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# Nullptr over-defined all the sudden (wtf?)

## 7 posts in this topic

Hello,

I've just been back from my summer home to my studend accomodation. Now, when trying to compile my engine here after cloning it from GIT, I've encountered one specific error:

1>c:\acclimate engine\repo\acclimate\dx11\render\..\..\Render\StateGroup.h(54): error C2664: 'acl::dx11::BindRenderTargets::BindRenderTargets(const acl::dx11::BindRenderTargets &)' : cannot convert parameter 4 from 'int' to 'const acl::dx11::d3d::DepthBuffer *' (DX11\Render\Stage.cpp)
1>          Conversion from integral type to pointer type requires reinterpret_cast, C-style cast or function-style cast


in this line:

			const d3d::Texture* pTextures[] = {nullptr};


Now, I'd probably searched some time, but I've noticed that the nullptr in this instance was painted violet instead of blue - so it was in the rest of the file, as well as the rest of the project! Now the issue appeared to me - nullptr was defined 0, which causes the template to deduce the wrong type for the last parameter (heh, thats why you should use them, I did it for convienince but seems to pay of).

Now, regardless of that the issue can "easily" be solved by adding an #undef nullptr to this file and all other files that possibly use it... how come this happening? At my laptop, I don't have that problem. I just compiled it not 1 hour ago, same commit. I'm using the same compiler, too - VS2012 with CTP - and I'm not using any external libaries other than the DirectX-sdk - 2010-version, on both PCs. I can hardly track where it comes from, too, since unless I undef, exluding specific files will take ages to make any difference for the markup. It also seem to affect almost the entire code, so I'm not sure.

Well, do you have any idea where this could come from?

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Right click -> Go to Definition. Should show you where the macro originated.
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Unfortunately, "Go to definition" (as well as all other options near that, except for "go to header") are grayed out. It doesn't even show me the definition if I hover over it, so its really weird. I think the only logical solution would be that it was defined in the directx-sdk... any idea if dx does that/did that at some point?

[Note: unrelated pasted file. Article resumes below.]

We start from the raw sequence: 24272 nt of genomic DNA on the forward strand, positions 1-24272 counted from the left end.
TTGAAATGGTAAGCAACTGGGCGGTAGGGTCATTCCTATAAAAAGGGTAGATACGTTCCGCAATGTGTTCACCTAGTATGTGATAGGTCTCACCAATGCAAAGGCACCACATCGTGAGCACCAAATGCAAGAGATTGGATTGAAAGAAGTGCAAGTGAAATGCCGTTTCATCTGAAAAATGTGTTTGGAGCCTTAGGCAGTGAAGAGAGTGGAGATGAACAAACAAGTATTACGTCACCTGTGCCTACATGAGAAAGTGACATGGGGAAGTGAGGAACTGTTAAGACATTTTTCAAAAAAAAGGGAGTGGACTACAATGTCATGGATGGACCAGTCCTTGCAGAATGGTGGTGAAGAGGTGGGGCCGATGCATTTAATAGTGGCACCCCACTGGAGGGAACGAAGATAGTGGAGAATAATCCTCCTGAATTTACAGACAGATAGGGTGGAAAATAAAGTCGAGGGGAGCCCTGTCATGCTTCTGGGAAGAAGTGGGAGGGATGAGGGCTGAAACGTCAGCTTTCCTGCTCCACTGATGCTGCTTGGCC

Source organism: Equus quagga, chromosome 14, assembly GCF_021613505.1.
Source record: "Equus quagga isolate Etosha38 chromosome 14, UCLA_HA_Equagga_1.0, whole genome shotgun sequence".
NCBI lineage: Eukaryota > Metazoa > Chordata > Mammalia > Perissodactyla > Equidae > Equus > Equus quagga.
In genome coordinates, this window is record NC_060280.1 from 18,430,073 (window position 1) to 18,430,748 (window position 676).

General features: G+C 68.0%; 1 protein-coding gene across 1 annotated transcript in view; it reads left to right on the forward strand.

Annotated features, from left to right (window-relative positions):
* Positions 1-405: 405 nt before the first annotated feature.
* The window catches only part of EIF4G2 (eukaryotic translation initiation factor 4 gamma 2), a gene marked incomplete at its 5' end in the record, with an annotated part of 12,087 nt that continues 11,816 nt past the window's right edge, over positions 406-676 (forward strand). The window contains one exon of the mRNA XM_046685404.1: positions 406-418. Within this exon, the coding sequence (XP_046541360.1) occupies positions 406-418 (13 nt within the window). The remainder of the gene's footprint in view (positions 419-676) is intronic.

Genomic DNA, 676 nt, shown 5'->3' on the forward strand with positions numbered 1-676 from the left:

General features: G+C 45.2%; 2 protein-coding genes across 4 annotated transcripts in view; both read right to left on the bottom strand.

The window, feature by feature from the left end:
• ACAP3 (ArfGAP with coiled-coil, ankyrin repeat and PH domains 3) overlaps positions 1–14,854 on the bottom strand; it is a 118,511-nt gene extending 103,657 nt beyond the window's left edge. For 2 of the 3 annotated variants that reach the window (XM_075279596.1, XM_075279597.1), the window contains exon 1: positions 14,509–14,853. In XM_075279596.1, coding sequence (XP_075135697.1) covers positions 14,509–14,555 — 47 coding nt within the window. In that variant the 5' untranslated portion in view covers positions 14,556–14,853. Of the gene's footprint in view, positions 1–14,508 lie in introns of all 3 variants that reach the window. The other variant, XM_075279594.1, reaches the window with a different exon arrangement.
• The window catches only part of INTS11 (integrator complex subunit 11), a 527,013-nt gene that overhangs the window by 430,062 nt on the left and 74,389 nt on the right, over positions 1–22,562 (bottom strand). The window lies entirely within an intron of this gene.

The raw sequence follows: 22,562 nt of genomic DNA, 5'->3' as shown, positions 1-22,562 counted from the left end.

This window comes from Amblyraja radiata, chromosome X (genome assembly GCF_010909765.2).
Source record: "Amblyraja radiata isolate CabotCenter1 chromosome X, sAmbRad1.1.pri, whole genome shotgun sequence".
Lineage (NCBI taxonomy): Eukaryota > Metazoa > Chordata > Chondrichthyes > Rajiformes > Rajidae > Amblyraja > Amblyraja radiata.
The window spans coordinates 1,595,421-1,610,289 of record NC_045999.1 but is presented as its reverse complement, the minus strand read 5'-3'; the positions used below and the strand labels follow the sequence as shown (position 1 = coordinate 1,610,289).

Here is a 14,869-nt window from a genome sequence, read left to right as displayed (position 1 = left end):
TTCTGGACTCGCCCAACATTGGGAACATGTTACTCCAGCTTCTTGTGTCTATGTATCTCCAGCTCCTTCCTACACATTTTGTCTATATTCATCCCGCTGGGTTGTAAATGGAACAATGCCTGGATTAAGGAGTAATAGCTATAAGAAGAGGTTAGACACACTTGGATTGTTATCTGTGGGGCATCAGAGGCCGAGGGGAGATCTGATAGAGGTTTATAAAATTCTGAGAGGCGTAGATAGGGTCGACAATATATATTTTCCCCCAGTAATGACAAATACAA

EDIT: Appearently, at least when searching the SDK include dir for "nullptr" in notepad++, it doesn't show any hit. More ideas where this could come from? My version of VS here is german, the other one english, but both have the SP1 installed, I'm really out of ideas.

Edited by Juliean
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It says parameter 4 but it seems there aren't 4 parameters in the function call?

Perhaps the error is something completely different. Try rebuild all or checking out the code anew into a different directory and building that, perhaps there's something cached from an old version.

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It says parameter 4 but it seems there aren't 4 parameters in the function call?

Perhaps the error is something completely different. Try rebuild all or checking out the code anew into a different directory and building that, perhaps there's something cached from an old version.

Oups, in that matter, I should've posted the function definition:

template<typename S, typename... Args>
{
}


Variadic templates, and I don't know if its a bug of the CTP, but it starts couting "S" as 1, and the third parameter is then the fourth. And its definately due to this, like I said, if I add

#undef nullptr


at the top of the file, it works. Also if I specify a pointer to the expected object manually to nullptr and pass it in. Thats why nullptr is so cool for (variadic) templates, it auto-deduces the type, where NULL/0 will make out "Int" (unless its typedef'd to latter, lol). Then again, I've just been pulling hunders of commits from over 2-3 months into a local repo that I've been working on the last 3-4 months before, so it shouldn't hurt to give rebuilding & cleaning a try...

Nope, as I expected, didn't work eigther. Thanks still for the input, any more ideas however?

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There should be a compiler option which lets you output the text seen after preprocessing. Compile the broken .cpp file with that option and look at the preprocessor output to see where the macro is being introduced. It should be easy from the surrounding context to deduce the origin.

Also, make sure it isn't a project (or file) specific macro defined on the compiler command line (vs. an actual #define).

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I think the easiest way to narrow the problem is to get a list of dependancies for the .o file you attempt to generate (or do generate if you use a file without the compile error, but still have nullptr as a macro). Then seach those for some variant of "#define nullptr".

Unfortunately, Windows doesn't provide good tools to do that..There probably is a way to get msvc to output the dependancy list, but searching them isn't trivial. It's why I like to use Cygwin. Getting it just to solve this problem is overkill (though you might consider g, but you can get a standalone "grep" application for windows. Or you can try to use windows and msvs's dificient tools for looking through files.

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It says parameter 4 but it seems there aren't 4 parameters in the function call?

Perhaps the error is something completely different. Try rebuild all or checking out the code anew into a different directory and building that, perhaps there's something cached from an old version.

Looks like a member function, so the first parameter is "this" which pushes the others out one position, but it doesn't appear in the args list.

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